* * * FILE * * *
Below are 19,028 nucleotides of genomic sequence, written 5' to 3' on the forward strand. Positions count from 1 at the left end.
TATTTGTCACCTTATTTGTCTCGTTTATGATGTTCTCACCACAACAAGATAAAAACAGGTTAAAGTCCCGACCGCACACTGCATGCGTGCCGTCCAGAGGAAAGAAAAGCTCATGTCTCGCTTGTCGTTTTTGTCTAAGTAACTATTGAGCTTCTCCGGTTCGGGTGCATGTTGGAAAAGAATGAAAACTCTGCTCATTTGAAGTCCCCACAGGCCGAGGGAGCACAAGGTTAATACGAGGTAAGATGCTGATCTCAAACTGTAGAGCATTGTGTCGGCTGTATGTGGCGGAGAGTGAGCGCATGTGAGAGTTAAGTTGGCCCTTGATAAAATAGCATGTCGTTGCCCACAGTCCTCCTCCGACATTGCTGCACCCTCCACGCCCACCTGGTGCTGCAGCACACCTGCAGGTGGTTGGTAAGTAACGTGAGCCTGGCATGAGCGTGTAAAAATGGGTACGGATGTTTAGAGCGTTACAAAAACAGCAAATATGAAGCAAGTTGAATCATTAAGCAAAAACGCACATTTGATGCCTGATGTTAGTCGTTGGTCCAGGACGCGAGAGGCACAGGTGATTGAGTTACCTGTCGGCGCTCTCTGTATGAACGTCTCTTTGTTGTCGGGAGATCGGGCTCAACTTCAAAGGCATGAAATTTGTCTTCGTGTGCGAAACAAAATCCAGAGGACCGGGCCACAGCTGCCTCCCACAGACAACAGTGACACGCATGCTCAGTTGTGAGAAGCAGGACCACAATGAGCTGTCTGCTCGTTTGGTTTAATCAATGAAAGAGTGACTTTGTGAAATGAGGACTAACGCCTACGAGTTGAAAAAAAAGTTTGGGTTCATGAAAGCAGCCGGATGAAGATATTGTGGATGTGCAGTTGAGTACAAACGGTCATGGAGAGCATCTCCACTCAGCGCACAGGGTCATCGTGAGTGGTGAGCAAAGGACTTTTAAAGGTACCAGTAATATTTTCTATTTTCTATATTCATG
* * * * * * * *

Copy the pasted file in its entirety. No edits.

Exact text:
Below are 19,028 nucleotides of genomic sequence, written 5' to 3' on the forward strand. Positions count from 1 at the left end.
TATTTGTCACCTTATTTGTCTCGTTTATGATGTTCTCACCACAACAAGATAAAAACAGGTTAAAGTCCCGACCGCACACTGCATGCGTGCCGTCCAGAGGAAAGAAAAGCTCATGTCTCGCTTGTCGTTTTTGTCTAAGTAACTATTGAGCTTCTCCGGTTCGGGTGCATGTTGGAAAAGAATGAAAACTCTGCTCATTTGAAGTCCCCACAGGCCGAGGGAGCACAAGGTTAATACGAGGTAAGATGCTGATCTCAAACTGTAGAGCATTGTGTCGGCTGTATGTGGCGGAGAGTGAGCGCATGTGAGAGTTAAGTTGGCCCTTGATAAAATAGCATGTCGTTGCCCACAGTCCTCCTCCGACATTGCTGCACCCTCCACGCCCACCTGGTGCTGCAGCACACCTGCAGGTGGTTGGTAAGTAACGTGAGCCTGGCATGAGCGTGTAAAAATGGGTACGGATGTTTAGAGCGTTACAAAAACAGCAAATATGAAGCAAGTTGAATCATTAAGCAAAAACGCACATTTGATGCCTGATGTTAGTCGTTGGTCCAGGACGCGAGAGGCACAGGTGATTGAGTTACCTGTCGGCGCTCTCTGTATGAACGTCTCTTTGTTGTCGGGAGATCGGGCTCAACTTCAAAGGCATGAAATTTGTCTTCGTGTGCGAAACAAAATCCAGAGGACCGGGCCACAGCTGCCTCCCACAGACAACAGTGACACGCATGCTCAGTTGTGAGAAGCAGGACCACAATGAGCTGTCTGCTCGTTTGGTTTAATCAATGAAAGAGTGACTTTGTGAAATGAGGACTAACGCCTACGAGTTGAAAAAAAAGTTTGGGTTCATGAAAGCAGCCGGATGAAGATATTGTGGATGTGCAGTTGAGTACAAACGGTCATGGAGAGCATCTCCACTCAGCGCACAGGGTCATCGTGAGTGGTGAGCAAAGGACTTTTAAAGGTACCAGTAATATTTTCTATTTTCTATATTCATG